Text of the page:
* Have you ever tried to remember song lyrics with the melody removed? Or tried to recall song lyrics without humming the tune to yourself/singing it? Some people can't even recall the order of the alphabet without the song.
* Or had to mime entering in a telephone number on an invisible phone in order to recall a number?
* How about moving your fingers when trying to recall a web address?
* The above two are actually examples of procedural memory, or, colloquially, "muscle memory." It's what happens when you perform a specific action the same way so many times that the brain eventually just gives that particular action its own subroutine, so you don't have to consciously think about doing it anymore.
* Have you ever tried to remember why you went to a particular room by going back to a room where you knew? Often justified or subverted in that the objects or situation that made you go to the other room in the first place may still be there. Also subverted by the way your brain classifies short-term memory: it classifies memory by location and doors triggers in your mind a change of location, so you forget almost everything from the other room unless you go back.
* Being able to play certain drinking games only while drunk/drinking such as [[http://en.wikipedia.org/wiki/Quarters_%28drinking_game%29 Quarters]] or [[http://en.wikipedia.org/wiki/Baseball_%28drinking_game%29 Baseball]].
* Often invoked as "study aids" for students. This is why, among other things, you're supposed to be sitting at a desk as you study the material -- so you can remember the material when you're sitting at a desk for the test. Many teachers also recommend studying in conditions that will exist during the exam. Set a time limit equal to how long you'll have on the exam. Use the exact same pencil. Depending on if the school allows it, you can even go to the classroom and sit in the seat you'll take the exam in and study there.
* On a related note, you're supposed to only use your bed for sleeping[[note]]and sex, of course[[/note]] because if you try studying in bed, you'll find yourself getting sleepy because you've strongly conditioned yourself to associate your bed with sleep. This works both ways: some people have problems with insomnia because they've stopped being conditioned to associate their bed/bedroom with sleep. The remedy for this is to move things like computers, TVS, and exercise equipment out of the bedroom and to minimize non-sleeping time spent there.
* This is also why is not a good idea to stoke yourself up on coffee or energy drinks to cram in your revision, as you won't remember it until you're stoked up on coffee or energy drinks -- probably not a good idea when you're about to go into an exam.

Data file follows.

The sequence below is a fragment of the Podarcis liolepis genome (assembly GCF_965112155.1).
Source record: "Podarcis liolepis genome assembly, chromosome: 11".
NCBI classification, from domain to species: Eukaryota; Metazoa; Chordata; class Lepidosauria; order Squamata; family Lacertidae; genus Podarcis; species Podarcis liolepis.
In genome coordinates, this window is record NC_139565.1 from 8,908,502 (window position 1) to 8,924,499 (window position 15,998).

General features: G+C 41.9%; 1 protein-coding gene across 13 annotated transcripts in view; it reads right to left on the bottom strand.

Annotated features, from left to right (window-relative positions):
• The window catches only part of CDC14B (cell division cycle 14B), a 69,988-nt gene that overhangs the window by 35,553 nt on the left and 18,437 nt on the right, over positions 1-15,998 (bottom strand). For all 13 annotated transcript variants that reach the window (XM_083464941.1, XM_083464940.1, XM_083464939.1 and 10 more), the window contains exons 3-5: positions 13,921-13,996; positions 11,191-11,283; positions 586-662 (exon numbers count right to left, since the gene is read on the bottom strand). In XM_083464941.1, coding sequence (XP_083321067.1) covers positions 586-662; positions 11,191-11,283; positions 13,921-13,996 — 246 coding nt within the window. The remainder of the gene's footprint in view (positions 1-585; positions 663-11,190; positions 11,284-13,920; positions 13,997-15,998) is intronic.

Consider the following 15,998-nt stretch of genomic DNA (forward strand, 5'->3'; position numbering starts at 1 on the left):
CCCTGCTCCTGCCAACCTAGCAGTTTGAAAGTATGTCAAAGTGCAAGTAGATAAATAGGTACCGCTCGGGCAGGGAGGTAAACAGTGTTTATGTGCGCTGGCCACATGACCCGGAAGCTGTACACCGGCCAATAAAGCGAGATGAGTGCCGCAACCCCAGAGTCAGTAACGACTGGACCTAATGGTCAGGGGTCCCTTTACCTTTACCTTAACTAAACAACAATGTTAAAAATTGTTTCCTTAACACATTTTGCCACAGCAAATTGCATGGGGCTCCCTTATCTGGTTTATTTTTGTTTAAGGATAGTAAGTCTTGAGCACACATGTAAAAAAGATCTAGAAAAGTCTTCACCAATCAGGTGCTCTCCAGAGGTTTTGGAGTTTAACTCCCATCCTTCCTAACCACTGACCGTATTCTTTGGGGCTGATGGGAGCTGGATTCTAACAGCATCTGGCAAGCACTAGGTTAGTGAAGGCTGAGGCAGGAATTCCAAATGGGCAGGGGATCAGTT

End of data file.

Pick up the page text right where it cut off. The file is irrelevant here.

* Studies have shown that smells are also quite good at evoking memories. So study while wearing a ''highly unique'' perfume and then wear it again the day of the test. Legend has it the ancient Greeks were fond of rosemary.
* Averted with performance under extreme stress. It used to be approached under two theories: learn the action normally and then apply stress ''versus'' learn action under stress. Extensive research has proven beyond a shadow of a doubt that the former is a far better way. In the book ''Extreme Fear'', the author goes into the psychology, but essentially your brain shuts down too much in panic mode and focuses only on what it knows will work for it to learn successfully while under duress. So learn calmly, and then introduce distractions.
* There are people who become used to listening to a certain noise at night find it harder to get to sleep if it stops.
* Most men, when teaching how to tie a tie, must stand behind the person they're helping, because [[DamnYouMuscleMemory that's the only way they can remember how the knot goes.]] The opposite can true for women: because they're more likely to learn by tying someone else's tie, if they have to wear a tie themselves[[note]]for instance, some restaurant uniforms call for ties for both waiters and waitresses[[/note]], they [[DamnYouMuscleMemory essentially have to re-learn how to do it]].
* Many basketball players have a short ritual before shooting a free throw-- usually bouncing the ball a certain way-- in order to trigger their muscle memory.
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